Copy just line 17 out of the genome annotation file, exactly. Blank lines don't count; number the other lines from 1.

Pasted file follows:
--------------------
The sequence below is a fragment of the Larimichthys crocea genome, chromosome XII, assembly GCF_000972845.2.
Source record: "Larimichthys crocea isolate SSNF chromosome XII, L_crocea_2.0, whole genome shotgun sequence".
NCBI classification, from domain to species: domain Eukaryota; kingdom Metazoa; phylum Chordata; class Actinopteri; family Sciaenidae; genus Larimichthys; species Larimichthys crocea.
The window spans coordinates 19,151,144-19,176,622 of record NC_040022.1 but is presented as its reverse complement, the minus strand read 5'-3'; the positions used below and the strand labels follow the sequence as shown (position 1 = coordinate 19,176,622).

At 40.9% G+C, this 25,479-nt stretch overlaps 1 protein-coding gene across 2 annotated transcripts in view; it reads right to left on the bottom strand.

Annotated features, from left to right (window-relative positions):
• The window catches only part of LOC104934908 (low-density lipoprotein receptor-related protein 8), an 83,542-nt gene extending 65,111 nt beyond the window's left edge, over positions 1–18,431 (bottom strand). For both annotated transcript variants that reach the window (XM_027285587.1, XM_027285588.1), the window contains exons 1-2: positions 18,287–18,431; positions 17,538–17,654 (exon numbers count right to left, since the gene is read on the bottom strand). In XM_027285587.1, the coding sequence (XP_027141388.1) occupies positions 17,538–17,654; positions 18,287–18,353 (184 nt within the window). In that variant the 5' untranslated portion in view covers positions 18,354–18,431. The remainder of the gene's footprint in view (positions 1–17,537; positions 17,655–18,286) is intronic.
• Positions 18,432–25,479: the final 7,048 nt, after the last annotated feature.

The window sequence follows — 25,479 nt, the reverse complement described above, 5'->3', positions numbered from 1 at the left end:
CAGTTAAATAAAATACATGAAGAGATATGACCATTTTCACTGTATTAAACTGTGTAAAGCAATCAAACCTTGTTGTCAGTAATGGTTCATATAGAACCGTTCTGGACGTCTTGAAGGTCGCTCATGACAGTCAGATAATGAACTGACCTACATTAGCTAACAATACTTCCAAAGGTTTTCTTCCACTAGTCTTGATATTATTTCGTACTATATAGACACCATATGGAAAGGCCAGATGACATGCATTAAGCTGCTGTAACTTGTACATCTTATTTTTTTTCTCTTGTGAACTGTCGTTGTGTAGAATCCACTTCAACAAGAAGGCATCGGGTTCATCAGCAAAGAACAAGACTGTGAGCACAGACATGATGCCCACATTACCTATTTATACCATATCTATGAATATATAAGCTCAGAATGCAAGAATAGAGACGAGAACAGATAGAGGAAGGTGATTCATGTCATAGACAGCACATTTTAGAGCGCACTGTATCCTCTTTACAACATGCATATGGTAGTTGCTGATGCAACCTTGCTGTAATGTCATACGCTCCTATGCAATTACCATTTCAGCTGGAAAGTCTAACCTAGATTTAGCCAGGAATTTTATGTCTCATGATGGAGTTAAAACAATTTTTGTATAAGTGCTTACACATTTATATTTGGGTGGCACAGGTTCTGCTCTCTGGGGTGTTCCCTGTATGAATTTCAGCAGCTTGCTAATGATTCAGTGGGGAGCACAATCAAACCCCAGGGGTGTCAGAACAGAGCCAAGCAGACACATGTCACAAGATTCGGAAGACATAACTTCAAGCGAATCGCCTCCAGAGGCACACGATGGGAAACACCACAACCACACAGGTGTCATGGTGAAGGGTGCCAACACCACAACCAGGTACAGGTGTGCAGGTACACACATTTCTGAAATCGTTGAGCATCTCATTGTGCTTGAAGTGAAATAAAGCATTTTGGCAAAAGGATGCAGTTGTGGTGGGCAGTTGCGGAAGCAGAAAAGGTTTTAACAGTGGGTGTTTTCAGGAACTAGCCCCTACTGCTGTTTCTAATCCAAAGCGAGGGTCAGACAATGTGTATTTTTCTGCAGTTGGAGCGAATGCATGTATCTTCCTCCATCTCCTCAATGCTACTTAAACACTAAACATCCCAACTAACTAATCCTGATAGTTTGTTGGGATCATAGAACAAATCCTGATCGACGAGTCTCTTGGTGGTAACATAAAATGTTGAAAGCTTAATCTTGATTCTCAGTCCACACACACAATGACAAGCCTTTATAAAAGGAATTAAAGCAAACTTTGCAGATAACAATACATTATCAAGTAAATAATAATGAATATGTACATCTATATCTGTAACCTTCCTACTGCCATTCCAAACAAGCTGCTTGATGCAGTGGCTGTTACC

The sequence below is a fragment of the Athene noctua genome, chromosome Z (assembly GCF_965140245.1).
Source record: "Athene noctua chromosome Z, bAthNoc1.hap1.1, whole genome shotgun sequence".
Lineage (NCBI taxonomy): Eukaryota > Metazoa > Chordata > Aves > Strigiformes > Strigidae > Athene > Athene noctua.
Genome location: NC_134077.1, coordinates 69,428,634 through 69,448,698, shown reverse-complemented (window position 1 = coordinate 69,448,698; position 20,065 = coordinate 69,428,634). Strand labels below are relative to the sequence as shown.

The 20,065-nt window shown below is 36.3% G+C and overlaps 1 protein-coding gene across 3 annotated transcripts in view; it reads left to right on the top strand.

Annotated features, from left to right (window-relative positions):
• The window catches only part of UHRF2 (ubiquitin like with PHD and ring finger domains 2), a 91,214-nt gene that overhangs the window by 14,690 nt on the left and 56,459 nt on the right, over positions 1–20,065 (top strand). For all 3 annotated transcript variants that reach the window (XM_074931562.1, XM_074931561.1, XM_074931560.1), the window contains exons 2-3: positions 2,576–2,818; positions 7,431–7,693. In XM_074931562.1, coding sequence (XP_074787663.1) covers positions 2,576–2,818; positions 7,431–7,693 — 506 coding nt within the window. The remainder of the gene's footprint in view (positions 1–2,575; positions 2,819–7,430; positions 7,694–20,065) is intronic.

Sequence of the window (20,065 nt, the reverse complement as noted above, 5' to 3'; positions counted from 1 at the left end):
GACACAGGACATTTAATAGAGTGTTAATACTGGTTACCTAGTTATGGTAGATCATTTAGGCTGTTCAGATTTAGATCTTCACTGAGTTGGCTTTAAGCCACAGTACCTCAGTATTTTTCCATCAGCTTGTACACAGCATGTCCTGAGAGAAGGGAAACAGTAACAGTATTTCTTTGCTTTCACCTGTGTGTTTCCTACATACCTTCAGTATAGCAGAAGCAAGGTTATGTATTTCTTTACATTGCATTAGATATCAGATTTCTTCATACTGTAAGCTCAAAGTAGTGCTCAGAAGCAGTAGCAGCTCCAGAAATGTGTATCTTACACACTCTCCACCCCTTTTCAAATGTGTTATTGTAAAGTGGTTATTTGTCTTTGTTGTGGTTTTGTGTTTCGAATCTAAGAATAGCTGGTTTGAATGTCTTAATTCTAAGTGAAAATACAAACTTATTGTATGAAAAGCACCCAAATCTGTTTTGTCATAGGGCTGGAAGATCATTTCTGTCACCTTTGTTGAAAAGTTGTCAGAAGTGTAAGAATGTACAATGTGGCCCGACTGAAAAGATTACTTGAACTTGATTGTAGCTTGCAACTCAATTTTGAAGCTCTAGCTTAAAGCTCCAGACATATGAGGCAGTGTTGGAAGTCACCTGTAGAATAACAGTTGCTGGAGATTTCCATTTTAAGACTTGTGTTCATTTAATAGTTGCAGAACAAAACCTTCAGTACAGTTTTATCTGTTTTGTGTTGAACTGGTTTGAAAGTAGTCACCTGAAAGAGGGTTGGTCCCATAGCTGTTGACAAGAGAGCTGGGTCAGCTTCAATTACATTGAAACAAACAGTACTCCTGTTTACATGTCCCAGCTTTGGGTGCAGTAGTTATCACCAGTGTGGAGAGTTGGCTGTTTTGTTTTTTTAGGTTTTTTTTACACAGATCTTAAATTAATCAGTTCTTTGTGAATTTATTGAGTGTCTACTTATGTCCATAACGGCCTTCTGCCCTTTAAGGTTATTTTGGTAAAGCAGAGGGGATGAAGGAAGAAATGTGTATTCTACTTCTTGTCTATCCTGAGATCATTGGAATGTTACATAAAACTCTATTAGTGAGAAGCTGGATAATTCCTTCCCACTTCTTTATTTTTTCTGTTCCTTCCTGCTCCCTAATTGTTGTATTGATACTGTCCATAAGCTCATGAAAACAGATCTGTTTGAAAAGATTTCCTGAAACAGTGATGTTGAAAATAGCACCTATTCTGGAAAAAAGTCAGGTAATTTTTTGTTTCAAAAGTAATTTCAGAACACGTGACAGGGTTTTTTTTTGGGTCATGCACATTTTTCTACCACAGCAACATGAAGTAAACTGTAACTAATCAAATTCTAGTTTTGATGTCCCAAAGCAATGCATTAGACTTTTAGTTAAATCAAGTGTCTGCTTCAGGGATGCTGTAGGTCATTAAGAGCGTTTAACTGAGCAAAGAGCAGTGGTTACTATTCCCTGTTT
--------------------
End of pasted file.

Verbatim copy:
• The window catches only part of UHRF2 (ubiquitin like with PHD and ring finger domains 2), a 91,214-nt gene that overhangs the window by 14,690 nt on the left and 56,459 nt on the right, over positions 1–20,065 (top strand). For all 3 annotated transcript variants that reach the window (XM_074931562.1, XM_074931561.1, XM_074931560.1), the window contains exons 2-3: positions 2,576–2,818; positions 7,431–7,693. In XM_074931562.1, coding sequence (XP_074787663.1) covers positions 2,576–2,818; positions 7,431–7,693 — 506 coding nt within the window. The remainder of the gene's footprint in view (positions 1–2,575; positions 2,819–7,430; positions 7,694–20,065) is intronic.